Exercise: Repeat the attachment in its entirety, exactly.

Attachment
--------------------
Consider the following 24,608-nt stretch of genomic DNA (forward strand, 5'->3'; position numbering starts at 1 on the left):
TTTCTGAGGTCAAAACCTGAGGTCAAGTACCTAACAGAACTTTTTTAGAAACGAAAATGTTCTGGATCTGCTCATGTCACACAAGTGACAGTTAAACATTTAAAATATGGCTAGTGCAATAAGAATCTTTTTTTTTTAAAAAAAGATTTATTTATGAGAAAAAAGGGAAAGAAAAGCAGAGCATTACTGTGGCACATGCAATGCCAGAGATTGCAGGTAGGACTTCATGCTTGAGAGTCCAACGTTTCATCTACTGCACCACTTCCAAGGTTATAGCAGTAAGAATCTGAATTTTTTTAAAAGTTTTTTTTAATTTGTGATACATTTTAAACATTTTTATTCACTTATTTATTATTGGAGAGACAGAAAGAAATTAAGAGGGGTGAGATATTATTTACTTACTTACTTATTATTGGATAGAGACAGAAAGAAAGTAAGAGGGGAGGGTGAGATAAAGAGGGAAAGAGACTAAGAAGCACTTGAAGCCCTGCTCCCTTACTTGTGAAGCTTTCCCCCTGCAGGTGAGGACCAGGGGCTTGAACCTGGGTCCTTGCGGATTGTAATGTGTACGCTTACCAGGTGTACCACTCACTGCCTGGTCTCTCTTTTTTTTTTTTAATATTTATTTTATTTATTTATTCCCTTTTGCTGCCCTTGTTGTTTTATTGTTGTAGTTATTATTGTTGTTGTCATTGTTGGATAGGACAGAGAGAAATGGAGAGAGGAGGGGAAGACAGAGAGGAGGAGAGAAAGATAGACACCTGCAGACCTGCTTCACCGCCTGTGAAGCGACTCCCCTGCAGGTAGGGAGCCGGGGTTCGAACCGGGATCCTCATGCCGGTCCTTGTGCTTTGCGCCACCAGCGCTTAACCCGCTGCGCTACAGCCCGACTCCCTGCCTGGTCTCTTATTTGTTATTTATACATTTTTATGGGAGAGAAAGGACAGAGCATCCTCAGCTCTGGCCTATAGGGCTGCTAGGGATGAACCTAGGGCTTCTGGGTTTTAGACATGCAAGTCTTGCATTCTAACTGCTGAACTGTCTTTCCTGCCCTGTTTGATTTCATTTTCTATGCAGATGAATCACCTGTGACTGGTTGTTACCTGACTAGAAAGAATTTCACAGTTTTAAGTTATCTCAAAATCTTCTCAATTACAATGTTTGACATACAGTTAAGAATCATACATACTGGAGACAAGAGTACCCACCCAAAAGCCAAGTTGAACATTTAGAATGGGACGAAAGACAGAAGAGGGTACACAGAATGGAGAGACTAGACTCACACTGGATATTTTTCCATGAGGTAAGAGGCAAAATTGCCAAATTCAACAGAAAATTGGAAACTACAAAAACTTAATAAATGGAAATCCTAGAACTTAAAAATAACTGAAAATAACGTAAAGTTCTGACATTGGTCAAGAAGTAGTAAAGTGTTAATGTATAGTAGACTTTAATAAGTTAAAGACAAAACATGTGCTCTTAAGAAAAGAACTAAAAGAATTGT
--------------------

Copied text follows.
Consider the following 24,608-nt stretch of genomic DNA (forward strand, 5'->3'; position numbering starts at 1 on the left):
TTTCTGAGGTCAAAACCTGAGGTCAAGTACCTAACAGAACTTTTTTAGAAACGAAAATGTTCTGGATCTGCTCATGTCACACAAGTGACAGTTAAACATTTAAAATATGGCTAGTGCAATAAGAATCTTTTTTTTTTAAAAAAAGATTTATTTATGAGAAAAAAGGGAAAGAAAAGCAGAGCATTACTGTGGCACATGCAATGCCAGAGATTGCAGGTAGGACTTCATGCTTGAGAGTCCAACGTTTCATCTACTGCACCACTTCCAAGGTTATAGCAGTAAGAATCTGAATTTTTTTAAAAGTTTTTTTTAATTTGTGATACATTTTAAACATTTTTATTCACTTATTTATTATTGGAGAGACAGAAAGAAATTAAGAGGGGTGAGATATTATTTACTTACTTACTTATTATTGGATAGAGACAGAAAGAAAGTAAGAGGGGAGGGTGAGATAAAGAGGGAAAGAGACTAAGAAGCACTTGAAGCCCTGCTCCCTTACTTGTGAAGCTTTCCCCCTGCAGGTGAGGACCAGGGGCTTGAACCTGGGTCCTTGCGGATTGTAATGTGTACGCTTACCAGGTGTACCACTCACTGCCTGGTCTCTCTTTTTTTTTTTTAATATTTATTTTATTTATTTATTCCCTTTTGCTGCCCTTGTTGTTTTATTGTTGTAGTTATTATTGTTGTTGTCATTGTTGGATAGGACAGAGAGAAATGGAGAGAGGAGGGGAAGACAGAGAGGAGGAGAGAAAGATAGACACCTGCAGACCTGCTTCACCGCCTGTGAAGCGACTCCCCTGCAGGTAGGGAGCCGGGGTTCGAACCGGGATCCTCATGCCGGTCCTTGTGCTTTGCGCCACCAGCGCTTAACCCGCTGCGCTACAGCCCGACTCCCTGCCTGGTCTCTTATTTGTTATTTATACATTTTTATGGGAGAGAAAGGACAGAGCATCCTCAGCTCTGGCCTATAGGGCTGCTAGGGATGAACCTAGGGCTTCTGGGTTTTAGACATGCAAGTCTTGCATTCTAACTGCTGAACTGTCTTTCCTGCCCTGTTTGATTTCATTTTCTATGCAGATGAATCACCTGTGACTGGTTGTTACCTGACTAGAAAGAATTTCACAGTTTTAAGTTATCTCAAAATCTTCTCAATTACAATGTTTGACATACAGTTAAGAATCATACATACTGGAGACAAGAGTACCCACCCAAAAGCCAAGTTGAACATTTAGAATGGGACGAAAGACAGAAGAGGGTACACAGAATGGAGAGACTAGACTCACACTGGATATTTTTCCATGAGGTAAGAGGCAAAATTGCCAAATTCAACAGAAAATTGGAAACTACAAAAACTTAATAAATGGAAATCCTAGAACTTAAAAATAACTGAAAATAACGTAAAGTTCTGACATTGGTCAAGAAGTAGTAAAGTGTTAATGTATAGTAGACTTTAATAAGTTAAAGACAAAACATGTGCTCTTAAGAAAAGAACTAAAAGAATTGT